The impact of sport on children with haemophilia


Correspondence: Kate Khair, Haemophilia Centre, Great Ormond Street Hospital for Children NHS Trust, Great Ormond Street, WC1N 3JH, London, UK.

Tel.: + 44 20 782 8846; fax: + 44 20 782 8872; e-mail:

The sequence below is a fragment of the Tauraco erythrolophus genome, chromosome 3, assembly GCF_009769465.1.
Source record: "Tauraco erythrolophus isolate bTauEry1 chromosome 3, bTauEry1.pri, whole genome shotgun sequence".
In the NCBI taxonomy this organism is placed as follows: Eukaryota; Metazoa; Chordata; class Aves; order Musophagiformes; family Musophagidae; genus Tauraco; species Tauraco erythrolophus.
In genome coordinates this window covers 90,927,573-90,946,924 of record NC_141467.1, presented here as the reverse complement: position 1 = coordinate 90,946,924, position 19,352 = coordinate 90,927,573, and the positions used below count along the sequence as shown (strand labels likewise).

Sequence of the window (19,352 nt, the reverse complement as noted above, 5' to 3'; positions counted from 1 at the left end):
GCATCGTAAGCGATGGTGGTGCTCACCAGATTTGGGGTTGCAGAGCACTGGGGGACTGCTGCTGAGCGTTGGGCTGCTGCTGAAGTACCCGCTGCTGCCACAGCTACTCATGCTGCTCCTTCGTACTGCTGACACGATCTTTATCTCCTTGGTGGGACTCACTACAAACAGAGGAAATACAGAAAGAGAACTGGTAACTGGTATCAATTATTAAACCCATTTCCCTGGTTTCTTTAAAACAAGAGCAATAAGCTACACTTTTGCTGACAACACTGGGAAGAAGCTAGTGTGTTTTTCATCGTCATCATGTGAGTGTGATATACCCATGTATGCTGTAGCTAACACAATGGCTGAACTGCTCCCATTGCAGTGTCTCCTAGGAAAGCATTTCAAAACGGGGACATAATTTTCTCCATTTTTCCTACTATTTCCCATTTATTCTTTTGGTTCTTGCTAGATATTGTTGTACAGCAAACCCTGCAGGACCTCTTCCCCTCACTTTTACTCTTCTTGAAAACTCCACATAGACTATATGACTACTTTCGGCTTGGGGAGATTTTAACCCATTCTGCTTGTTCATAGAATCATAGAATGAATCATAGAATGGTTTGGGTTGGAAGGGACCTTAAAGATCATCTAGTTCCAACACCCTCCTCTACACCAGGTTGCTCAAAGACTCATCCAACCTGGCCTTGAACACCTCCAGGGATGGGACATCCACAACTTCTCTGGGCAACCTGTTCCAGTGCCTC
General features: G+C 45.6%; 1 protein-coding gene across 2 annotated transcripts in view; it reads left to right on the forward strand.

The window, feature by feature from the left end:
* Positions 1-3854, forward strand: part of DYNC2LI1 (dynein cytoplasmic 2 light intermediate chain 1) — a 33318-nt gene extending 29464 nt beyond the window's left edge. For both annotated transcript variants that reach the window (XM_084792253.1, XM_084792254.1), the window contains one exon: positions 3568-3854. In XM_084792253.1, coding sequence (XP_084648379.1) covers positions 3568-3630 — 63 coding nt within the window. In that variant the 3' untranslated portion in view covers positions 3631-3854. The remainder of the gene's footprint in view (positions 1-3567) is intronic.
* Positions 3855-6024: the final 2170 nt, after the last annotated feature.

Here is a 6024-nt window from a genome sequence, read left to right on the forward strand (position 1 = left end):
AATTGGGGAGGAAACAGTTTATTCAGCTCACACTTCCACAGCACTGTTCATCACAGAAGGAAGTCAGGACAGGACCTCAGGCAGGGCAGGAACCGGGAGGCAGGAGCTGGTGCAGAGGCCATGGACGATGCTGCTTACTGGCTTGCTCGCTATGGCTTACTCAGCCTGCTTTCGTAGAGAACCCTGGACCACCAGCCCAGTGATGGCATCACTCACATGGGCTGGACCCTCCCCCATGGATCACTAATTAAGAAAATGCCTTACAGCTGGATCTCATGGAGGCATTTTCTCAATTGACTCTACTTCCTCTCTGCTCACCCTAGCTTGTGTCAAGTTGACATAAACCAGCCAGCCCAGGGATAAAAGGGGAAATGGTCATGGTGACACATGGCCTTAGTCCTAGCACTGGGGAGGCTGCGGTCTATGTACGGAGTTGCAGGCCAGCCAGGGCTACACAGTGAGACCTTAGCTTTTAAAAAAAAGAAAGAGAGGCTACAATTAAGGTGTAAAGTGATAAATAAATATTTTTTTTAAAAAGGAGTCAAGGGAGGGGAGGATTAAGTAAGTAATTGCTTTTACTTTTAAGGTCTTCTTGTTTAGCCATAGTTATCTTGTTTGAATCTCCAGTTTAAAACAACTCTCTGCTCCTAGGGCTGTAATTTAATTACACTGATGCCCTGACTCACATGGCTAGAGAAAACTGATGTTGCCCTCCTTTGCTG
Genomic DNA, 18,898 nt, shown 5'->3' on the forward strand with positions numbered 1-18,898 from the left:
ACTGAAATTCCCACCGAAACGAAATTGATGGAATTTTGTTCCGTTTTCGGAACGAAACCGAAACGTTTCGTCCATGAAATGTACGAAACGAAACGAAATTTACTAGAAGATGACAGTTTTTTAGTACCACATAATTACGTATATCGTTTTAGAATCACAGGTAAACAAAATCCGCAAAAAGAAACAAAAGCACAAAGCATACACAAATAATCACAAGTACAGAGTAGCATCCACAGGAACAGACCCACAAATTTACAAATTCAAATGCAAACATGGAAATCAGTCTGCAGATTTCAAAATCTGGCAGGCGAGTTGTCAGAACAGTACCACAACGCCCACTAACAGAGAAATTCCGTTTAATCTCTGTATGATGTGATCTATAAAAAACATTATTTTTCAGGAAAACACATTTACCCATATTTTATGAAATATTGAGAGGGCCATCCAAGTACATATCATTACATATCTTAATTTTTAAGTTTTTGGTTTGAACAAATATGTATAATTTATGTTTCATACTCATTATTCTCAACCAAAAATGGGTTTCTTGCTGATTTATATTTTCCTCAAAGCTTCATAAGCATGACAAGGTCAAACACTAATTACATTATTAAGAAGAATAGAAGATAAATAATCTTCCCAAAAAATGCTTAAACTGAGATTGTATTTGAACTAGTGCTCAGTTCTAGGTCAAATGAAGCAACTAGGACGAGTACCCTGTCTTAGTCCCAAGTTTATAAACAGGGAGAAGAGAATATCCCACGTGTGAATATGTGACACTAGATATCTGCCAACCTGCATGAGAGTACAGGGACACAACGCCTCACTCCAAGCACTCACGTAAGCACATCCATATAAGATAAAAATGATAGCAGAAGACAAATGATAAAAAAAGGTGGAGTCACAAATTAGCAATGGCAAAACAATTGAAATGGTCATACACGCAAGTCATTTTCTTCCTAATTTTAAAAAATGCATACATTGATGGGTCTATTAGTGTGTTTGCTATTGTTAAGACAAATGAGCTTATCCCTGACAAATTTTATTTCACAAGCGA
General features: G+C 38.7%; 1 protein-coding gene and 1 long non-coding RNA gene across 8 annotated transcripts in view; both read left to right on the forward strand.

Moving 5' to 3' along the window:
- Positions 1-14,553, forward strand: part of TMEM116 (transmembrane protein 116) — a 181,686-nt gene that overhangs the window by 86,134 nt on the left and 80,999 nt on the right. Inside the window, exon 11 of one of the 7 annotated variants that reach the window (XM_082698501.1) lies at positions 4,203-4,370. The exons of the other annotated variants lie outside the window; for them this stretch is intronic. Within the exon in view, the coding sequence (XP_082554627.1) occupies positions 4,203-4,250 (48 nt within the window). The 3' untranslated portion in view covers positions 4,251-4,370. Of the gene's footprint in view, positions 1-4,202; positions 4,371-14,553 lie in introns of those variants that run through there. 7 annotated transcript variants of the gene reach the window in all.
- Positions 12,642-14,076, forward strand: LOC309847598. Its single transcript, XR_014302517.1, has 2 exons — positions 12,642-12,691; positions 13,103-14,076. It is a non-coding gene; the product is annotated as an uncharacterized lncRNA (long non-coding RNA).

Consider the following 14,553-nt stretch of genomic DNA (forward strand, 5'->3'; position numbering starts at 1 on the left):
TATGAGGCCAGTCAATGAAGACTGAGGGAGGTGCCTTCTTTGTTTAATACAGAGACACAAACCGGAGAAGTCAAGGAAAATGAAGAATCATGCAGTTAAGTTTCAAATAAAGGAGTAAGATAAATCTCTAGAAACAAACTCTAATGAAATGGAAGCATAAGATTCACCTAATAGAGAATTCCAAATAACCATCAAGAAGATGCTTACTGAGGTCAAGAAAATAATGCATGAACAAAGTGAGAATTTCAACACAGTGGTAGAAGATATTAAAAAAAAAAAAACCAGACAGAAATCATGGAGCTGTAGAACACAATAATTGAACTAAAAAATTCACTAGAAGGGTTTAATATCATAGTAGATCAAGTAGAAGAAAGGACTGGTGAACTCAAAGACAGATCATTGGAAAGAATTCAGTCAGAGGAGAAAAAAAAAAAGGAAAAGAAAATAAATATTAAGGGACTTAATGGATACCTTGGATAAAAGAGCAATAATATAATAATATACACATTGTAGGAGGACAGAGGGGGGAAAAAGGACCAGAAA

Sport is nowadays perceived as beneficial for children with haemophilia, as good muscle strength supports joints and may reduce bleed frequency; by contrast psychological benefits are less known. This study introduces the impact of sport on health-related quality of life (HRQoL) and physical performance in children with haemophilia. A cross-sectional, multi-site, study of boys aged 6–17 years with haemophilia A or B of any severity, current or past inhibitor, which assessed physical performance, sporting activity and HRQoL using age appropriate questionnaires including KINDL, Haemo-QoL and HEP-Test-Q. Eighty-four haemophilic boys (23 mild, 19 moderate, 42 severe) with a mean age of 11.52 years (SD = 3.4) were enrolled from two haemophilia centres in the United Kingdom. 28.4% were overweight/obese according to their BMI/age and had a good orthopaedic status (M = 1.55, SD = 3.3). Boys watching < 1–2 h of TV/PC/day had fewer days lost (M = 3, SD = 3.2) than those with a more sedentary lifestyle (M = 9.40, SD = 7.1) (P < 0.032). 90.5% participated in regular sporting activity; 79.9% at least twice a week. HRQoL in children was generally good, with highest impairments in boys aged 8–12 years. Boys aged 8–16 years reported good physical performance (M = 80.0, SD = 16.0) with highest impairments in the dimensions ‘endurance’ and ‘mobility’. Boys doing sport had a significant better physical performance and HRQoL than boys not doing sport. Sedentary life styles had a negative impact on the subjective physical performance and number of days lost of children. Encouraging haemophilic boys to participate in sport will have a direct impact on their overall HRQoL.